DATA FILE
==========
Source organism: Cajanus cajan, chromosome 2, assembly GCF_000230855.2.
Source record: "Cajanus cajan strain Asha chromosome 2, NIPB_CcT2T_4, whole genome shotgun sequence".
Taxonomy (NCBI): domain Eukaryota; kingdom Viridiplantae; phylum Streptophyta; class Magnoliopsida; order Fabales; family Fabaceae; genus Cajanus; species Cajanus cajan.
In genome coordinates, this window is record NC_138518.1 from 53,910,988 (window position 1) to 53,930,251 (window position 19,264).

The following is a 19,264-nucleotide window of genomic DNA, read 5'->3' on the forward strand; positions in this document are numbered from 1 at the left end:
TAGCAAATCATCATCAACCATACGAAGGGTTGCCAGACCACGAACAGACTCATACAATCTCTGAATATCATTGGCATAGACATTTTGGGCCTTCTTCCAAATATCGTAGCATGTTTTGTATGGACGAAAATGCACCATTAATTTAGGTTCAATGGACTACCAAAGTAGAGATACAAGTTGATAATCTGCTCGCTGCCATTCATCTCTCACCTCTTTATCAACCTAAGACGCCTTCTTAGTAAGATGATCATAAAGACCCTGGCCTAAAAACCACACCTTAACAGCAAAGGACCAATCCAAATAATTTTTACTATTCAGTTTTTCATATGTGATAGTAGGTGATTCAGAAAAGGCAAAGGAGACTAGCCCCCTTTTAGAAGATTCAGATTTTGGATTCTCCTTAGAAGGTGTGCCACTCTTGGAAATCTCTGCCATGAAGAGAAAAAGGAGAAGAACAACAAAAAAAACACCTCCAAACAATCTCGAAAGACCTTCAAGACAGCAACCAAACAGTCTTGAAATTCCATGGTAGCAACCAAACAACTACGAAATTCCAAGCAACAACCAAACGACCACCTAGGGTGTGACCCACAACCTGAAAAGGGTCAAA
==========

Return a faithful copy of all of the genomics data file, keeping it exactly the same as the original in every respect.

Source organism: Cajanus cajan, chromosome 2, assembly GCF_000230855.2.
Source record: "Cajanus cajan strain Asha chromosome 2, NIPB_CcT2T_4, whole genome shotgun sequence".
Taxonomy (NCBI): domain Eukaryota; kingdom Viridiplantae; phylum Streptophyta; class Magnoliopsida; order Fabales; family Fabaceae; genus Cajanus; species Cajanus cajan.
In genome coordinates, this window is record NC_138518.1 from 53,910,988 (window position 1) to 53,930,251 (window position 19,264).

The following is a 19,264-nucleotide window of genomic DNA, read 5'->3' on the forward strand; positions in this document are numbered from 1 at the left end:
TAGCAAATCATCATCAACCATACGAAGGGTTGCCAGACCACGAACAGACTCATACAATCTCTGAATATCATTGGCATAGACATTTTGGGCCTTCTTCCAAATATCGTAGCATGTTTTGTATGGACGAAAATGCACCATTAATTTAGGTTCAATGGACTACCAAAGTAGAGATACAAGTTGATAATCTGCTCGCTGCCATTCATCTCTCACCTCTTTATCAACCTAAGACGCCTTCTTAGTAAGATGATCATAAAGACCCTGGCCTAAAAACCACACCTTAACAGCAAAGGACCAATCCAAATAATTTTTACTATTCAGTTTTTCATATGTGATAGTAGGTGATTCAGAAAAGGCAAAGGAGACTAGCCCCCTTTTAGAAGATTCAGATTTTGGATTCTCCTTAGAAGGTGTGCCACTCTTGGAAATCTCTGCCATGAAGAGAAAAAGGAGAAGAACAACAAAAAAAACACCTCCAAACAATCTCGAAAGACCTTCAAGACAGCAACCAAACAGTCTTGAAATTCCATGGTAGCAACCAAACAACTACGAAATTCCAAGCAACAACCAAACGACCACCTAGGGTGTGACCCACAACCTGAAAAGGGTCAAA